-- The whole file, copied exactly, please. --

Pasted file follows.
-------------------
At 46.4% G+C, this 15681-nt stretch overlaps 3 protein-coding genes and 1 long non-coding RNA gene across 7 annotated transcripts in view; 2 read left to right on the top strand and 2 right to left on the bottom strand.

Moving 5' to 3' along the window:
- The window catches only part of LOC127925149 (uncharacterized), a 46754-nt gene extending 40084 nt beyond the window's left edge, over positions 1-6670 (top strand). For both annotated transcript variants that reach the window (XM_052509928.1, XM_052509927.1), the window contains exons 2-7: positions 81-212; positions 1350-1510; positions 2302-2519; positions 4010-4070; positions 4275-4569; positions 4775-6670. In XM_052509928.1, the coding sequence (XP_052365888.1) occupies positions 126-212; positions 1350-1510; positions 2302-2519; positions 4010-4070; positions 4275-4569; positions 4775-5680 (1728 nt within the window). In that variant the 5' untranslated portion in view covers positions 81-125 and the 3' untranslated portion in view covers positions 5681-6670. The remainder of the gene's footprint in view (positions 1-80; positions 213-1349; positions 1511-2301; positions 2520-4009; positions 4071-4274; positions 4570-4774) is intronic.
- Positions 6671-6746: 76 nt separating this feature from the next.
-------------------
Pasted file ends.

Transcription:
At 46.4% G+C, this 15681-nt stretch overlaps 3 protein-coding genes and 1 long non-coding RNA gene across 7 annotated transcripts in view; 2 read left to right on the top strand and 2 right to left on the bottom strand.

Moving 5' to 3' along the window:
- The window catches only part of LOC127925149 (uncharacterized), a 46754-nt gene extending 40084 nt beyond the window's left edge, over positions 1-6670 (top strand). For both annotated transcript variants that reach the window (XM_052509928.1, XM_052509927.1), the window contains exons 2-7: positions 81-212; positions 1350-1510; positions 2302-2519; positions 4010-4070; positions 4275-4569; positions 4775-6670. In XM_052509928.1, the coding sequence (XP_052365888.1) occupies positions 126-212; positions 1350-1510; positions 2302-2519; positions 4010-4070; positions 4275-4569; positions 4775-5680 (1728 nt within the window). In that variant the 5' untranslated portion in view covers positions 81-125 and the 3' untranslated portion in view covers positions 5681-6670. The remainder of the gene's footprint in view (positions 1-80; positions 213-1349; positions 1511-2301; positions 2520-4009; positions 4071-4274; positions 4570-4774) is intronic.
- Positions 6671-6746: 76 nt separating this feature from the next.